This content is not included in your SAE MOBILUS subscription, or you are not logged in.
Energy Depot - A Concept for Reducing the Military Supply Burden
ISSN: 0148-7191, e-ISSN: 2688-3627
Published February 01, 1965 by SAE International in United States
Annotation ability available
This paper reviews objectives, approach, and current status of energy depot studies conducted by the Allison Div. of General Motors.
An evolutionary concept is described for near term applications wherein nuclear energy, air, and water can be combined to produce a fuel for use in conventional vehicle engines. Fuel manufacture and engine operation studies are discussed. For longer term use, a revolutionary concept is described whereby a nuclear power source can be used to recharge an electric vehicle propulsion system. Both the evolutionary and revolutionary concepts are shown to provide important logistics advantages for military operations.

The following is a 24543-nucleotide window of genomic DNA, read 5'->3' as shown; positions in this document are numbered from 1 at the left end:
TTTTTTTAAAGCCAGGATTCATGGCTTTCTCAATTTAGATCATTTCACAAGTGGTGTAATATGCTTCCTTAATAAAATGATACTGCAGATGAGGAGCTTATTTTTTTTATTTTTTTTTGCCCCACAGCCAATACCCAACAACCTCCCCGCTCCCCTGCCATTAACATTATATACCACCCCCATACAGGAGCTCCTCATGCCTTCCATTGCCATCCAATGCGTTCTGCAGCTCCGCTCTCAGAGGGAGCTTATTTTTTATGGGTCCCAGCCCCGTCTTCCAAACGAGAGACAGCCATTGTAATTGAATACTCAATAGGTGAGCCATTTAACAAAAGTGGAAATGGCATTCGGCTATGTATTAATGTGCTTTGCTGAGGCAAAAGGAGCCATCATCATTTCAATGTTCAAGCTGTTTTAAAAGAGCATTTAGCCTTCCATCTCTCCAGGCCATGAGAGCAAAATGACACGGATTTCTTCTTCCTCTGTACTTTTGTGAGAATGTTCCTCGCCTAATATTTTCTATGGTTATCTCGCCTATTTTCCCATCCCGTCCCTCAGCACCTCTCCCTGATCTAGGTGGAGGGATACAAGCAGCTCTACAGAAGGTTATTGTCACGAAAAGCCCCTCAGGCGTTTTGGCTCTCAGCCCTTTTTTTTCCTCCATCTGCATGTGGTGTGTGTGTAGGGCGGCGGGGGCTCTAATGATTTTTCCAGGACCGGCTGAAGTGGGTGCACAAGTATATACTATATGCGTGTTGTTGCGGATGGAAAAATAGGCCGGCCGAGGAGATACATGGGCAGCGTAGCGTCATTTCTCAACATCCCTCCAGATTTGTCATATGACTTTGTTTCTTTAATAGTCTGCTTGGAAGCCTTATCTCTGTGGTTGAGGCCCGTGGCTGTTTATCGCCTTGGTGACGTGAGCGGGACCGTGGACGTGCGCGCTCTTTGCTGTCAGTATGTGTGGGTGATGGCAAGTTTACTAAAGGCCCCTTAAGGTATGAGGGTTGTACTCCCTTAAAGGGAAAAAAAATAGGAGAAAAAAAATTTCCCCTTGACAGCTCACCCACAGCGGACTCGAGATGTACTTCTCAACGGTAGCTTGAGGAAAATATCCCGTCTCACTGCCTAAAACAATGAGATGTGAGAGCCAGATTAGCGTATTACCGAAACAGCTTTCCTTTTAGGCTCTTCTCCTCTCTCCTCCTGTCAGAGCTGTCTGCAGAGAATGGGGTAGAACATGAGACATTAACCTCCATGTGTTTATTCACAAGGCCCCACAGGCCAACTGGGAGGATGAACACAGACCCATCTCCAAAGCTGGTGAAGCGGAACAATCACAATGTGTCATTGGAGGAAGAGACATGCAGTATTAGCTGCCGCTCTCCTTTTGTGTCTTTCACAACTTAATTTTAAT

|Technical Paper||Energy Depot Fuel Production and Utilization|
|Technical Paper||An Introduction to the Nuclear Powered Energy Depot Concept|
|Technical Paper||Experimental Investigation of Ammonia as a Gas Turbine Engine Fuel|
CitationRosenthal, A., "Energy Depot - A Concept for Reducing the Military Supply Burden," SAE Technical Paper 650050, 1965, https://doi.org/10.4271/650050.
- “Energy Depot Program Feasibility Study,” AEC Contract AT (30-1)-2837, Allison Div. Report EDR2737, May 1962.
- “Development of a Liquid Metal-Air Secondary Battery System,” AEC Contract AT (30-1)-3132, Allison Div. Report EDR 3581, November 1963.
- “Energy Depot Electrolysis System Study,” AEC Contract AT (30-1)3101, Allison Div. Report EDR 3714, June 1964.
- “Investigation of Ammonia as a Fuel for Gas Turbine Engines,” Allison Div. Report EDR 3931, July 1964.
- “Ammonia as an Engine Fuel,” General Motors Research Laboratories, SAE Paper, (to be published).
- Buckley and Husa, Chem. Eng. Prog. 58, 81 (1962).
- Lewis and von Elbe, “Combustion, Flames and Explosions,” New York, 1951.
- Perry, “Chemical Engineers’ Handbook,” Third Edition, p. 1587.
- Egerton and Powling, Proc. Roy. Soc. A 193, 172, 190 (1949).